The Master of Science (M.S.) in Animal Science Program in the Department of Agriculture and Natural Resources prepares students for additional post-graduate work as well as career opportunities and cooperative ventures with federal and state agencies, private industry, and other interested organizations. A MS in Animal Science involves research designed to solve problems that lead to improvements in food animal productivity, profitability and sustainability.
Admissions and Undergraduate Degree Requirements
In addition to the general graduate school requirements , potential candidates must have an undergraduate degree in agricultural sciences, respective of their area of concentration or the equivalent, with thirty (30) credits from the following lists of courses for a specialization in Animal Science: Thirty (30) hours in Animal Production, Animal Reproduction, Anatomy and Physiology, Nutrition, Genetics, Selection, Forage Production, Immunity, Animal Diseases, Animal Behavior and similar courses are required for admission into the program.
Graduate Degree Requirements
The Master of Science degree in Animal Science is designed to prepare students for advanced study in animal production/management, physiology, nutrition, and health. The degree requires a supervised research program and a thesis. A total of thirty-one (31) credit hours are required for the degree, including twenty-five (25) hours of coursework and six (6) credit hours of research.
The Department of Agriculture and Natural Resources (AGNR) is housed in the W.W. Baker Building in the agriculture complex at the rear of DSU's campus. AGNR holds classes and provides state-of-the-art research lab space in both the Baker and Agriculture Annex buildings, which each also contain faculty offices and student computer laboratories. The Claude E. Phillips Herbarium--located in the U.S. Washington Cooperative Extension Center building--the Aquaculture Research and Demonstration Center and a 6,000 square foot Research Greenhouse round out the agriculture complex. The Claude E. Phillips Herbarium contains the largest collection of preserved plant specimens at any historically black institution, dating back to 1799. Off-campus facilities include Hickory Hill Farm, a 75-acre beef, meat goat and forage research facility, located approximately seven (7) miles from campus in Cheswold, Delaware; and the Outreach and Research Center, a 192-acre farm in Smyrna, Delaware, which is used for high tunnel season extension and ethnic crop varietal trials, and research.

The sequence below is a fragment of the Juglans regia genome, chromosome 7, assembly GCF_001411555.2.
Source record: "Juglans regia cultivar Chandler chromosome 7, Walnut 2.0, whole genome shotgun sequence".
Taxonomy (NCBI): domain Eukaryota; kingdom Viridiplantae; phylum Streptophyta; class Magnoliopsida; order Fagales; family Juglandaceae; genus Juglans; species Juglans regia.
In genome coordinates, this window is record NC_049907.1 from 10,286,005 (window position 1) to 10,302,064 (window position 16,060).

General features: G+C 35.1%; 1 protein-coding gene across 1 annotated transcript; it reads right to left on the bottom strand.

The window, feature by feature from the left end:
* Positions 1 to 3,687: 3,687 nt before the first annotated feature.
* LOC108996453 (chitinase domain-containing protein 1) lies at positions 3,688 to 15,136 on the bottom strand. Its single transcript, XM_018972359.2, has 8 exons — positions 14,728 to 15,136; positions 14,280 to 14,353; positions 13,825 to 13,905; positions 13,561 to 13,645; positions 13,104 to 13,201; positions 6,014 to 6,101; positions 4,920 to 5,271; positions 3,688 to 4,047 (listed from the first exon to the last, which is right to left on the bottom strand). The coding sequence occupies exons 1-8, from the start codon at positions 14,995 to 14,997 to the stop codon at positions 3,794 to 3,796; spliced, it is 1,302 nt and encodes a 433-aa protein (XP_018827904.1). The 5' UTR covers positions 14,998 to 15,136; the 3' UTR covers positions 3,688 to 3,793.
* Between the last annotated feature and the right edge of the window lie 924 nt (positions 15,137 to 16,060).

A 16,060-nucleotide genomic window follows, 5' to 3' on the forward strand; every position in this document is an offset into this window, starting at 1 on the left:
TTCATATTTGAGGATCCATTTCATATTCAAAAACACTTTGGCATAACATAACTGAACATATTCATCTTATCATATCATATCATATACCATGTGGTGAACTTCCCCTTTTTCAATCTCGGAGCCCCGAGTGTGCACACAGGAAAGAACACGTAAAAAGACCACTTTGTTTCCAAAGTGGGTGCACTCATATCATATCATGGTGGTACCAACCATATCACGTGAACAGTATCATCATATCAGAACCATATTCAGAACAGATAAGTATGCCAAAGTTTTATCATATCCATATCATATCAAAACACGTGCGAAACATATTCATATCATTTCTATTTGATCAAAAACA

The diverse faculty in the Department of Agriculture and Natural Resources are dedicated to their respective fields of study. Specific areas of research interest of the agriculture faculty include, animal production, reproductive physiology, sustainable agricultural production, animal well-being, plant systematics, plant physiology, genomics tissue culture, forage production, forage utilization and minor crop production. Active research programs exist within these areas and offer graduate students many opportunities for active learning and discovery.